"Caddis Flies in Two Lessons" is an often funny poem that laments being left behind "while someone flits through Spain."  One of its most telling lines for the collection is a purported quotation from a postcard sent to the poet from Barcelona: "If ever a city was your city... color upon color."  Not only is color frequently employed in the collection, there are no fewer than four poems that are mostly centered around a single color: "When Playing By The Blues," "Blues Turned To Bruise," "Making Red," and "Romance in Celadon."  While the blue poem seems to be as much about the musical "blues" as anything else, Kartsonis' actual feel for connecting the color viscerally to that music is clear from her very next poem's title, since "Blues Turned To Bruise," is about the color purple, and how it takes the sexy sadness of the blues to another level by introducing violence into the mix.  She concludes the former poem with the line, "the blues are meant for the broken," just another way the poet suggests that art, this time music, feeds off of suffering and loss, something beautiful arising from a necessary pain.  Purple takes that pain up a notch, in lines like these: "Purple yours is a complicated song/ and I hear through your lavenders/ and lilacs, violet to violate,/ the way certain European men smoke/ lips curled, a near disdain, cigarette flicked/ in a motion swift and disregarding,/ a little mean, lovely."  This edgy poem is more than leaning to the idea that we are attracted to pain itself, since it is what will deliver an eventual beauty, even if only through the counterpoise of ache or regret.

     "Romance in Celadon" has a counterpoise of its own, vying with purple for a pale green preference, beginning with these striking opening lines: "How I want you, Green,"/ in the misty silver/ of an olive grove."  And it is the pale, yellow-green the poet prefers somehow to "emerald or peridot," the scary green of the sky preluding a tornado: "Hang with me in a dangerous sky/ weave through trellis with me."  This is the voice of green itself, trying to seduce the poet away from her preferred purple, perhaps trying to take her from violence to Nature, though this preferred shading, that of a storm, of "sage in a leaf-thin dress," is at once too scary and sensual to seem that different from how she feels and makes us feel about purple.

     In a debut book of poems so intent on showing how much beauty can be found in what some unpoetical types might consider the least likely of places, one of the only lyrics that for me falls a bit short is the elegy, "The Dead Magician's Things," a poem written for one of Kartsonis' students, "Nicholas, 1982-2001."  This is one place where puns feel a little out of place to me, but the poet doesn't share the sentiment: "You were not Jane thrown/ from a horse, but your death threw/ me through a Monday and back out into all of this/ too much to bear,"  The allusion to the well known Roethke poem about his dead student Jane also feels misplaced to me, as if Kartsonis is asking us to compare what she has accomplished to what Roethke said so well. Or is it perhaps that she assumes no one can think of a dead student without thinking of the Roethke poem?  My thought is that no matter how good a poem either work is, both are maybe a little too "poetic," in the sense of showy rather than truth saying, to really connect with the grief in Nicholas's family's loss.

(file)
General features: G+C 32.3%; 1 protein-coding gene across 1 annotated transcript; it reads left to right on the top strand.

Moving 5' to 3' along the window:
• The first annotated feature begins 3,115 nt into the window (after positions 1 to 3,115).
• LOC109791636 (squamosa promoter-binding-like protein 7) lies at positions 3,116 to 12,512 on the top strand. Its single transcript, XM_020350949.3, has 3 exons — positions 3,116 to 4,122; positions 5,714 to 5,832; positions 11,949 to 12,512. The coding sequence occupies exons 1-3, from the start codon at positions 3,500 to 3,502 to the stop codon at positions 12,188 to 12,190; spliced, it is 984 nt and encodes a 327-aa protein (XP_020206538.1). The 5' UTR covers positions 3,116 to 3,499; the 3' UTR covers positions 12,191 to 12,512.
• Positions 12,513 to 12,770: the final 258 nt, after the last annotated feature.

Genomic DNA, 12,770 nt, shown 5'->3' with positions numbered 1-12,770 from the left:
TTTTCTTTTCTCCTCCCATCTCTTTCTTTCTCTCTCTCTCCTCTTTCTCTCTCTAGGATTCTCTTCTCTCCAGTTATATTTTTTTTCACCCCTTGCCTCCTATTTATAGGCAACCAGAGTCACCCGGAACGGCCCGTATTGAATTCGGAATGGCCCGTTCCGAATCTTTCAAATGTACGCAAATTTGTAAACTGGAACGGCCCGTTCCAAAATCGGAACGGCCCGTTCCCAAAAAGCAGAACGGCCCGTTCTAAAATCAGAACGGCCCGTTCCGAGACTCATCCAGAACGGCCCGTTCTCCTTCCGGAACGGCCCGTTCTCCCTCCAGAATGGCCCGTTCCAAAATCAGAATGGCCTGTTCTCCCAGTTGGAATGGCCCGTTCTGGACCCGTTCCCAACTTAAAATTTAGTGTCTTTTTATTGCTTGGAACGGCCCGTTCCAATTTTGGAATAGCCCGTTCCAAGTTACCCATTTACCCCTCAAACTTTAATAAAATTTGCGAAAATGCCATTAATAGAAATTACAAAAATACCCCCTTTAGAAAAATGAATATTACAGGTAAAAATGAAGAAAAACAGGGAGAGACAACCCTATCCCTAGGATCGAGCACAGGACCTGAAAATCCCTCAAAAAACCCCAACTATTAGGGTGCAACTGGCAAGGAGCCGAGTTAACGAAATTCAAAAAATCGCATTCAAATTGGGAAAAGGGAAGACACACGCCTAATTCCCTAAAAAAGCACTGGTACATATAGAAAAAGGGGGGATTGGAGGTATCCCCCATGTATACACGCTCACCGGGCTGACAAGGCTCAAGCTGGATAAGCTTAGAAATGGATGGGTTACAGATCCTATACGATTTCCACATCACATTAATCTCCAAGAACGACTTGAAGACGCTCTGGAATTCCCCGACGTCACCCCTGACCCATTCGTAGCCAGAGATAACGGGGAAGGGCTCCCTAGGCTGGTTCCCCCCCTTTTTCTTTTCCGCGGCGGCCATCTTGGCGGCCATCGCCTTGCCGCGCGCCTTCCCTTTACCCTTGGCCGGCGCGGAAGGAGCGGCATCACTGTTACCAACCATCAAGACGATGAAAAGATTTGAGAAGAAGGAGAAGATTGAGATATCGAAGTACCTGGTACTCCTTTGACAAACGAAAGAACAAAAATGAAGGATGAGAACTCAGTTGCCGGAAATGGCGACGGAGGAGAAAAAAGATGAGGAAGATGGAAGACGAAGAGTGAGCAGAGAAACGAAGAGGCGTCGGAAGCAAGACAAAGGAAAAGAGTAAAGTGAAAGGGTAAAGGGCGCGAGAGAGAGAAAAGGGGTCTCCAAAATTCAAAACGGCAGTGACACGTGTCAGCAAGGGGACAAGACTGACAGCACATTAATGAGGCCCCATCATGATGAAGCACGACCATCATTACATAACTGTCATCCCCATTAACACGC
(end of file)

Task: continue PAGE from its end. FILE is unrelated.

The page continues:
In spite of that quibble, my overall sense of Intaglio is not unlike what Emerson wrote to Whitman after the first edition of Leaves of Grass- something about the beginning of a great career, as I recall.  Kartsonis is a skilled, intelligent, playful and serious lyric poet, but I admire her work even more because she gets to the reader by insisting on how important poetry must be to our getting through the pain of life.  She sums that feeling up better than I can at the end of her poem, "Ordinary Heartbreak":

           Who cares about the ruined city, poems about air

           and heroes, the lilac mists of empty gardens?

           Who cares whether we wrote it down

           or knew those dark ashes by heart?

           Someone should.

Joe Benevento serves as poetry editor for GHLL.  His latest book of poems, My Puerto Rican Past, is out with Ginninderra Press.  His novel, The Odd Squad, (Behler Publications, 2005) was recently named a finalist for the John Gardner Award,  presented by Binghamton University.